SATrends Issue 86
January 2008
1. Pigeonpea on the expressway
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Pigeonpea on expressway in China Pigeonpea prevents erosion on the slopes adjoining the expressway.

The long stretches of roadside teeming with yellow flowers and pods of pigeonpea speak of the impact this versatile crop has in China. Pigeonpea cultivation on both sides of new expressways in China was undertaken as a means to stabilize the soil. Road sites visited near Kunming in southern China (an 11 kilometer and a 50 kilometer stretch) are planted with ICRISAT varieties ICP 7035 and ICP12746.

Pigeonpea seed production presents a bright prospect among less-endowed Chinese farmers. One trader had sold 20 tons of pigeonpea seeds at a handsome 15 Yuan per kilogram in 2007. Pigeonpea grown in association with eucalyptus trees has shown good potential. A cooperative introduced pigeonpea cultivation in the rural areas of Kunming, where a woman farmer and her brother bought seeds.

Interview with pigeonpea farmer A woman farmer (left) being interviewed by Dr R Mula of ICRISAT

Their rainfed farms (annual rainfall 600 mm) are located at the foot of a hill. She raves about pigeonpea since this does not require much input, has a ready market, and provides other benefits. She adds that pigeonpea cultivation had been a major coping strategy for cash at one point when the prices of vegetables immensely declined. She was able to sell the seeds at the rate of 4 Yuan per kilogram. After harvesting, the tender branches are cut as fodder for her livestock (4 cows and 1 horse) and the woody stems are used as firewood.

Another pigeonpea-based enterprise is lac production. Pigeonpea plants, specifically the long duration types, are excellent hosts for the lac insect (Karris lacca kerr.). A farmer-cooperator showed our scientists a stand of pigeonpea with significant invasion of the insect 20 days after inoculation. The lac secretion can be harvested in 5-6 months. The approximate yield of lac from one hectare is around 700 kilogram, which can be sold at 20 Yuan per kilogram. Long duration types are ideal because these can be ratooned for a second inoculation, which is more economical for the farmers.

Lac production Lac insects on a pigeonpea branch.

The rising demand for access between and among the metropolis and rural areas of China will necessitate a guaranteed supply of pigeonpea seeds. In turn, this is an avenue for the pigeonpea hybrid seed program to prosper in order to meet the demand of expressway builders as well as the developing pigeonpea enterprises.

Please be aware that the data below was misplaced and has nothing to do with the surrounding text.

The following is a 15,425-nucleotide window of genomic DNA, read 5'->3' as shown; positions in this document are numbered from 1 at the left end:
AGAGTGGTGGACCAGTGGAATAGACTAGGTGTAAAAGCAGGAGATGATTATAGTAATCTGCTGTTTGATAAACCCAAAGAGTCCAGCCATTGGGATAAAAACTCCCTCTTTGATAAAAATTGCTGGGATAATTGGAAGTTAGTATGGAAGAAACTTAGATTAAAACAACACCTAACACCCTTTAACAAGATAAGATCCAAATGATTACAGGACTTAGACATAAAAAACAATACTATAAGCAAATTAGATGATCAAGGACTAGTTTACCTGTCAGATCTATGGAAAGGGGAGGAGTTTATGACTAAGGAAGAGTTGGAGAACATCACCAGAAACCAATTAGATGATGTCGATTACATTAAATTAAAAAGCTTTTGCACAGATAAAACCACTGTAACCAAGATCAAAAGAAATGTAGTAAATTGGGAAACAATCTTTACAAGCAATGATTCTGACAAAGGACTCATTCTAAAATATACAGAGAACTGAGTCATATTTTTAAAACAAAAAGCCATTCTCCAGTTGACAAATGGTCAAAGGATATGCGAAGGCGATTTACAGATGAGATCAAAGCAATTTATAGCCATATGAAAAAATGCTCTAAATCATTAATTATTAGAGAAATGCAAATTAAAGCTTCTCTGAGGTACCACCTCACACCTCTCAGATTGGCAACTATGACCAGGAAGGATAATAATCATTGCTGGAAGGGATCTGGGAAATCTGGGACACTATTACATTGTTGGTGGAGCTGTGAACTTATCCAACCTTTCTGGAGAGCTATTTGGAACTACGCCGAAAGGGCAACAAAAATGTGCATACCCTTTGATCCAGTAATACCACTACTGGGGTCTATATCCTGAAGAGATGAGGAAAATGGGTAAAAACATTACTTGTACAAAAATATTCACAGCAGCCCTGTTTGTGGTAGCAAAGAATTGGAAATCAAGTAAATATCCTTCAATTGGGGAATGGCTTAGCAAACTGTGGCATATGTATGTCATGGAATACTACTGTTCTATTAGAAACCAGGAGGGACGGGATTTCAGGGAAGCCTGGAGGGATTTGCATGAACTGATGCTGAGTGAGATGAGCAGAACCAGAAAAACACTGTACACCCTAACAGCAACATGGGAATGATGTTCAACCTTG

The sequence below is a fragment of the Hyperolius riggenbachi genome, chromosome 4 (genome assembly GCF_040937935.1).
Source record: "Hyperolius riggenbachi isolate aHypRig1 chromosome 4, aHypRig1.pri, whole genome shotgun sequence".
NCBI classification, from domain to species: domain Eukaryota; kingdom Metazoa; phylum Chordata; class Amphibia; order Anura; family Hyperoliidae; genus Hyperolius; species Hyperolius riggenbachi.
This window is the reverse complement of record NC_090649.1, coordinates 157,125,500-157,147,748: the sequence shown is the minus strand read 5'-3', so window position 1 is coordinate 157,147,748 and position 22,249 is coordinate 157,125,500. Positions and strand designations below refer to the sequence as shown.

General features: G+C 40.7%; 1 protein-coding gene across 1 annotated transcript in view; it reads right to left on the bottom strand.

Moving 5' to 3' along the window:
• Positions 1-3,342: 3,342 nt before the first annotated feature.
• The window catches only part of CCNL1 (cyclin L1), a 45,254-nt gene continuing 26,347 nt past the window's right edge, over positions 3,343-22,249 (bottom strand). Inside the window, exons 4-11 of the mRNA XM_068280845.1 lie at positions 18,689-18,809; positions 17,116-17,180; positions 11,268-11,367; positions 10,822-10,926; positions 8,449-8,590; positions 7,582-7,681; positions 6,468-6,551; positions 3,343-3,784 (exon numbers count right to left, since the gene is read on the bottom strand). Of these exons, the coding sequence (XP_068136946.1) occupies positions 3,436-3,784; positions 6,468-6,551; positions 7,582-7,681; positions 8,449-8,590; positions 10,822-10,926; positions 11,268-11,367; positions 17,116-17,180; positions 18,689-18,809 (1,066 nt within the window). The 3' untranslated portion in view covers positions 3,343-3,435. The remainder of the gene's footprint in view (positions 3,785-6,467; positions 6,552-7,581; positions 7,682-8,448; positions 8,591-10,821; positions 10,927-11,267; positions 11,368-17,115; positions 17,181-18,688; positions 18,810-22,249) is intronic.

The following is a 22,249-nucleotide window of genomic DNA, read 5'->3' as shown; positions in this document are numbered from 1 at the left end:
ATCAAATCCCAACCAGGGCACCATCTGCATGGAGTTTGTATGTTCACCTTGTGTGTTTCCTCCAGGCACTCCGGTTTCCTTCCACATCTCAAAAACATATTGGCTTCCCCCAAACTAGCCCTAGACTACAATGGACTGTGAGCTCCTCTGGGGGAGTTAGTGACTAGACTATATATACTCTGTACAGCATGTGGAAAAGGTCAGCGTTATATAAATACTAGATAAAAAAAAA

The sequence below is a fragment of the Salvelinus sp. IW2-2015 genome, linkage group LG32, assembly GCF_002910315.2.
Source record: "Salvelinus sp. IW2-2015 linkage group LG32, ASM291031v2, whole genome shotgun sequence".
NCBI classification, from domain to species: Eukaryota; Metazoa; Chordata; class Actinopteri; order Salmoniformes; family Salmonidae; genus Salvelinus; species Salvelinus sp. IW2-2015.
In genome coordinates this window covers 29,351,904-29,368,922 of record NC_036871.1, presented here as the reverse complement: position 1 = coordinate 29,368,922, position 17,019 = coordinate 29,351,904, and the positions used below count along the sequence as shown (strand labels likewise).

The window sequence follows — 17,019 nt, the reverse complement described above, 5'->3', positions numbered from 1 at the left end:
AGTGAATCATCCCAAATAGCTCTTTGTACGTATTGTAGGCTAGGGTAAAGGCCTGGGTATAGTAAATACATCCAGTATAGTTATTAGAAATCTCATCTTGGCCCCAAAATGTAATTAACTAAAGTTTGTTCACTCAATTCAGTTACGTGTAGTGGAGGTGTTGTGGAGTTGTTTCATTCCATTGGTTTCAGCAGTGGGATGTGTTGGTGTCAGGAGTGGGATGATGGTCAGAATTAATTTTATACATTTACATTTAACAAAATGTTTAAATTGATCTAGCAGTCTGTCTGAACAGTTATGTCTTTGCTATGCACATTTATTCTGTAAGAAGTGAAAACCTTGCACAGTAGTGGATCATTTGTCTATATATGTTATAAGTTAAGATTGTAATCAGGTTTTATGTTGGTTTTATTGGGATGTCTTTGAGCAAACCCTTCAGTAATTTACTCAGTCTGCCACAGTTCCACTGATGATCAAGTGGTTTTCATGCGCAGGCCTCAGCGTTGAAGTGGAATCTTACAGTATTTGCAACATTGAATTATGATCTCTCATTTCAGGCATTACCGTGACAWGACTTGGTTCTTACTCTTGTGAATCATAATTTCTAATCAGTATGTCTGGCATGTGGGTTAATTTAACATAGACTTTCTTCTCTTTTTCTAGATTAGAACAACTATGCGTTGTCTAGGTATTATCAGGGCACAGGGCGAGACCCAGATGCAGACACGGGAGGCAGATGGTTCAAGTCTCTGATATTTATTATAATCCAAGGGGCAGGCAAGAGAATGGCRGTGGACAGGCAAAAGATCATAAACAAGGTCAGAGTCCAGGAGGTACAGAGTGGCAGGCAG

For more information contact: R.Mula@cgiar.org or K.Saxena@cgiar.org .

 

 

 

 

 

 

2. Life-saving nuts
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Mariah Charles, an average smallholder farmer in the central groundnut (peanut)-growing region of Malawi, lives with her husband and three children. This year, Mariah is hoping to produce more groundnuts to feed her family in the harsh hunger period between September to March, a period during the one and unpredictable rainfall experienced in this region each year. Food shortfalls play a major role in malnutrition in Malawi, and a lack of protein, oil and vitamins in a largely cereal-based diet is of major importance. As a result, more than 49% of children under five in the rural areas of Malawi are malnourished. It also doesn’t help that more than half of the population in Malawi live below the poverty line. Any increase in income for Mariah would enable purchase of additional food, or external inputs to improve crop productivity.

Mariah in her groundnut field Mariah (left) shows extension workers and the ICRISAT scientist her groundnut field.

Mariah belongs to the National Smallholder Farmer Association of Malawi (NASFAM). NASFAM (~108,000 members) provides agricultural advisory services for groundnut production and assures Mariah a market for her produce. Through NASFAM, Mariah has been able to access improved technologies (made available by ICRISAT) by participating in on-farm trials and demonstrations. Because aflatoxin contamination was the key constraint affecting her produce and income, Mariah joined other farmers to participate in adaptive trials for the control and management of aflatoxin. They learned that aflatoxin contamination could be minimized by combining tolerant varieties, time of planting and water management (box ridges as opposed to open ridges). During the 2006/7 season, the price of one kilogram of groundnuts ranged from US$0.5 to $1 (8- 25 US cents kg-1 and US$0.9-$1.2 kg-1 for maize and tobacco, respectively). With similar hectarage (0.6 hectares) under groundnut this season, Mariah hopes to doub her income from $315 to over $650, the result of using higher yielding, disease resistant varieties. If her groundnuts are aflatoxin free, NASFAM will offer her an additional bonus price per kilo!

mariah spreads a word on ICRISAT technologies Mariah tells other farmers about the advantages of ICRISAT technologies.

ICRISAT hopes that through use of these technologies, Mariah and other smallholder farmers in the semi-arid tropics will increase groundnut productivity, improve soil fertility and improve quality of the household diet, particularly for children in poor rural communities. Impact will be especially important for those infected with HIV/AIDS, which is widespread in Malawi. To scale-out existing technologies, ICRISAT organizes field days, seed fairs and other farmer friendly communication media. The field days are organized with national partners and conducted by participating farmers.

For more details contact: m.osiru@cgiar.org or e.monyo@cgiar.org